John F. Marker, Northwest Director
National Association of Forest Service Retirees

(attachment follows)

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Audio From a MT Legislative Hearing Dealing with the Fed Fire Hazard

As reported [here], the Montana State Senate passed Senate Bill 34, extending the authority of counties to reduce fire hazards on USFS lands, by a vote of 42 to 7 in January. SB 34 is one of several bills developed by Montana Interim Fire Committee last summer.

A subsequent hearing on SB 34 was held in the House Local Government Committee on February 3rd. An audio recording of that hearing is [here]. The streaming audio comes in a .rm file. That’s an outdated file type that plays in Real Media. If you don’t have that software, or have trouble paying the .rm file, you might try downloading Real Alternative v1.9.0 from [here].

The discussion on SB 34 begins about 29 minutes into the audio file and runs through It is very much worth listening to.

In his opening remarks, sponsor Sen. Dave Lewis, Dist 42, explained that the six counties he represents contain tens of thousands of acres of bug-killed timber on Federal lands, presenting an enormous fire hazard. The potential exists for 1910-style catastrophic fires due to the enormous fuel loadings. People who live near to Fed lands are at significant risk.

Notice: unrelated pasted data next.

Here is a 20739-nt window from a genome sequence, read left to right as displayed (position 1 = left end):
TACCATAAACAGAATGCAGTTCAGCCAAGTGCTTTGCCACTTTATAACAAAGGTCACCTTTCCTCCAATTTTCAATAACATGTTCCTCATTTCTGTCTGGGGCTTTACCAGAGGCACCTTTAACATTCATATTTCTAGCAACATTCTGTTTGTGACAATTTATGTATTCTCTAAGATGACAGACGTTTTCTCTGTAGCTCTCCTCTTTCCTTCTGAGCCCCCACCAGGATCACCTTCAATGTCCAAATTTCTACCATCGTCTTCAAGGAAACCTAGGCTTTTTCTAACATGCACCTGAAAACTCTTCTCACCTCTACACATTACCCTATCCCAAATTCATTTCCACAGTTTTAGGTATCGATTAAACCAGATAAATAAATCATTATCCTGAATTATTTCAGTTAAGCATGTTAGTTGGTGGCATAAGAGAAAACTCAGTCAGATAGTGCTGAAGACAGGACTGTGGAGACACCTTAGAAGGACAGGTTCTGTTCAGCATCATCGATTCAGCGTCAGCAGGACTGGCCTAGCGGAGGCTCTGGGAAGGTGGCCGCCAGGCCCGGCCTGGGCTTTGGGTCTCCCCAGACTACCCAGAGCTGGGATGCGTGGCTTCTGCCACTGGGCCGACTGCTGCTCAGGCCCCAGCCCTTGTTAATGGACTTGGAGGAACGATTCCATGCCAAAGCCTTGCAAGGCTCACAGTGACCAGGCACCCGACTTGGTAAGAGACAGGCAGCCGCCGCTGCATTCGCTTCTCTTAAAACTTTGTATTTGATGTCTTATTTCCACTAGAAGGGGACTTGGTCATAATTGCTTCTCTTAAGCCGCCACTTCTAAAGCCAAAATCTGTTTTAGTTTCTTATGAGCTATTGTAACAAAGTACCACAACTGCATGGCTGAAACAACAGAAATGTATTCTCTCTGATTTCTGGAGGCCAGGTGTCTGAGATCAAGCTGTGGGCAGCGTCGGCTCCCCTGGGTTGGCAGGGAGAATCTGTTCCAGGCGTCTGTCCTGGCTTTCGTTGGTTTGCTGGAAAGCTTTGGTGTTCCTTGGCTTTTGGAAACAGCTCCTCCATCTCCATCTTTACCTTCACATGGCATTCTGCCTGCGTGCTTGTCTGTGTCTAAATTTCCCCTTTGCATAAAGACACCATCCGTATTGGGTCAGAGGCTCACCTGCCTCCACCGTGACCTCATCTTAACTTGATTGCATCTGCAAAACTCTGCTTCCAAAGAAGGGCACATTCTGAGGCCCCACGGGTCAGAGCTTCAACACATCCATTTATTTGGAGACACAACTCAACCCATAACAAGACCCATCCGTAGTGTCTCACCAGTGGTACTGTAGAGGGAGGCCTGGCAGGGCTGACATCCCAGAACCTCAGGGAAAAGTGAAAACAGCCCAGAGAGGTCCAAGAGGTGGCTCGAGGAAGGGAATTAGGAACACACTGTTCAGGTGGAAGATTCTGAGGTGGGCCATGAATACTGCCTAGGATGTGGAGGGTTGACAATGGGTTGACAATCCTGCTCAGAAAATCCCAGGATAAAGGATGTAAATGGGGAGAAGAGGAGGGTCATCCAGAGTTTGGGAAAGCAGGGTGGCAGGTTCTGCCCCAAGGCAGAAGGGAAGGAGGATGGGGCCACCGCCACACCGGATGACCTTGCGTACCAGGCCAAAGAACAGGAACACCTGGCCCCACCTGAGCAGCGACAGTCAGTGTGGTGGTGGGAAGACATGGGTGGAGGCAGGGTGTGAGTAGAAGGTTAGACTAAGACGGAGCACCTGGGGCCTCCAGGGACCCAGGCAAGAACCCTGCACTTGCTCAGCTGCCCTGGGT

SB 34 would allow counties to enter on those Federal lands to reduce the fuel hazards (the text of SB 34 is [here]). The question arises: does the Supremacy Clause of the Constitution preclude citizens from defending their properties from catastrophic fire? Does the right to self-defense and public safety extend to controlling and removing dangerously excessive, unnatural, and a-historical fire hazards on Federal grounds?

Richard Van Auken, Teton Co. Fire Chief, testified that in 2007 186,000 acres were incinerated in Teton County along the Rocky Mountain Front. Communities are at risk. County Commissions need a tool to address the hazards.